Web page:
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Somtow Sucharitkul
1952 -
Thailand
Picture
S. Sucharitkul
Somtow Sucharitkul (30/12/1952), a Thai composer and writer (pseudonym: S.P. Somtow).
Requiem: In memoriam 9/11
Period:21st century
Composed in:2002
Musical form:free
Text/libretto:English texts
In memory of:the victims of the New York World Trade Center attack, September 11, 2001
Label(s):Orpheus Music OMS 0301-X
Commissioned by the Thai government as a gift to the victims of the 9/11 tragedy, this epic choral work is heard in a live performance by the Orpheus Choir of Bangkok and the Bangkok Symphony Orchestra.
It contains:
- Devastation
- Mourning
- Hope
The Thai government has asked composer Somtow Sucharitkul to create a large-scale work as a memorial for the September 11tragedy in the United States. The work will form part of a concert dedicated to the tragedy and to world peace, which took place on January 11 2002. The concert will also include another specially commissioned work, the World Peace Overture by Austrian composer Klaus Ager, former director of the Mozarteum in Salzburg. A special multinational chorus and orchestra will come together for this event, which will be conducted by celebrated Norwegian conductor Terje Mikkelsen, general music director of the Thüringen Philharmonie. Somtow will make a guest appearance to conduct his own piece.
When asked by Dr. Sugree Charoensook, director of the event, to write a memorial piece for this concert, Somtow demurred. He had already been asked by the Norwegian Government to compose a song cycle, Songs before dawn, to celebrate the 100th anniversary of the Nobel Peace Prize; the work was just finished and is just about to go into rehearsal for its December premiere in Bangkok. "My feelings about the tragedy in New York and Washington are very personal," he said. "I have friends right now digging in the rubble for bodies, helping on the anthrax team. In the 1970s, I even worked in a small office in the Pentagon, helping then Secretary of the Navy William Middendorf with musical arrangements. I'm a child of both Thailand and America. At first, I did not want my private grief to become hijacked into a media circus. Also, working in the music community in Bangkok is fraught with conflicts and petty factions. I did not think I could deal with that at the same time as doing the six-month job of writing a large-scale piece within a quarter of the time it would normally take."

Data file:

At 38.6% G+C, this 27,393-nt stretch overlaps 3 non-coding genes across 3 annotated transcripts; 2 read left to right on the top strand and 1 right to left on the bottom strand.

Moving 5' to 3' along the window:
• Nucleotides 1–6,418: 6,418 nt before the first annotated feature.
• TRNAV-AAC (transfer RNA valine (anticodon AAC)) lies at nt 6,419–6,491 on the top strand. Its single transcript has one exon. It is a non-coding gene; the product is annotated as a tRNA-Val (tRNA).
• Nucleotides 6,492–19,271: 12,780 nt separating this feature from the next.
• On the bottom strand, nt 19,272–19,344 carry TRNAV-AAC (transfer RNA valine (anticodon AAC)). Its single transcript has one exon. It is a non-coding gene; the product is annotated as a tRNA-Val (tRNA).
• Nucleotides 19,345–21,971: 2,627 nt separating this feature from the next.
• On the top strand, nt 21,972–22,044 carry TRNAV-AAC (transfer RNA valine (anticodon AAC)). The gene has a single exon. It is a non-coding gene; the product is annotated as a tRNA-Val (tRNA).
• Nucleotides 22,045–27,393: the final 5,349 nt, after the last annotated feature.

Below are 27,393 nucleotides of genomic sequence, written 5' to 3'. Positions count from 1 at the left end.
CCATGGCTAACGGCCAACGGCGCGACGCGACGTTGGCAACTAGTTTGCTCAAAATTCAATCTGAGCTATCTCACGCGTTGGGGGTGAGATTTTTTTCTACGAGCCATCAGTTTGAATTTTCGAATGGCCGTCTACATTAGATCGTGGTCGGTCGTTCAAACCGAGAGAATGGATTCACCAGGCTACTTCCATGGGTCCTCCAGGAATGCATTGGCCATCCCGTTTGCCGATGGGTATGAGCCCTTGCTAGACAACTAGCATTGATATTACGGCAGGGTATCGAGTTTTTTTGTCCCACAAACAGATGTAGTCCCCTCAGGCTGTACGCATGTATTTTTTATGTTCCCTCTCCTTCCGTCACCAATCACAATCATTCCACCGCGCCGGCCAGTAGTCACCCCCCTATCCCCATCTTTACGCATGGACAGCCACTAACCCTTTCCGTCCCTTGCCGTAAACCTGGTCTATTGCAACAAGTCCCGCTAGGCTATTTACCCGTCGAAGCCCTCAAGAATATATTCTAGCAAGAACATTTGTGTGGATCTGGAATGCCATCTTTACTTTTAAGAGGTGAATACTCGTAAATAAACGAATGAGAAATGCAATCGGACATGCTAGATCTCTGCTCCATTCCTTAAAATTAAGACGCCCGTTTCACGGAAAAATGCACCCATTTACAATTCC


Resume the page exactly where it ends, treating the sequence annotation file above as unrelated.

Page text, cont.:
Dr. Sugree persisted, however, telling Somtow that this concert, with its specially created orchestra, could be a turning point in classical music in Thailand, and promising him complete artistic control of his own piece. "He told me that I was the only person who could write this piece, and that it was precisely because I was the only one not clamoring for the job," said Somtow. But he continued to refuse.
However, Somtow kept receiving emails from friends and acquaintances in the States urging him to write the music, naming friends who had died in the tragedy, friends whose lives had been devastated. He remembered that while he was spending time as a Buddhist monk a few months ago, during meditation, lines from T.S. Eliot's Four Quartets kept whirling around in his mind. It was those lines that came to him again: "The dove descending breaks the air/With flame of incandescent terror .... Who then devised the torment? Love." "I wept," Somtow said, "and then I began composing the Requiem. At that point, it was no longer about politics, or about Dr. Sugree's request; it was about finding hope, conciliation, and renewal in the ruins."
Somtow has been working about sixteen hours a day on this score, using a barrage of music computing equipment lent to him by the Thai representative of the Roland corporation. The chorus will begin rehearsing in mid-November, and the music will probably have to be delivered to each rehearsal as it is being printed out from his computer. Audrey Vallance, accomplished chorus master of the Bangkok Opera, will help Somtow prepare the chorus.
This work does not use the words of any established religion. The words of the requiem will not be the liturgical text, but are taken from great American lyric poets. They are meditations about conflict, death, love, and hope. Because T.S. Eliot gave instructions before his death that his poetry was not to be set to music, Somtow has not set the "dove descending" text as written, though it remains a driving inspiration. Texts actually set include four poems about death by Emily Dickinson (1830-1886), an American lyrical poet, and the moving Reconciliation by Walt Whitman (1819-1892).
Picture Picture
Emily Dickinson
(text)
Walt Whitman
(text)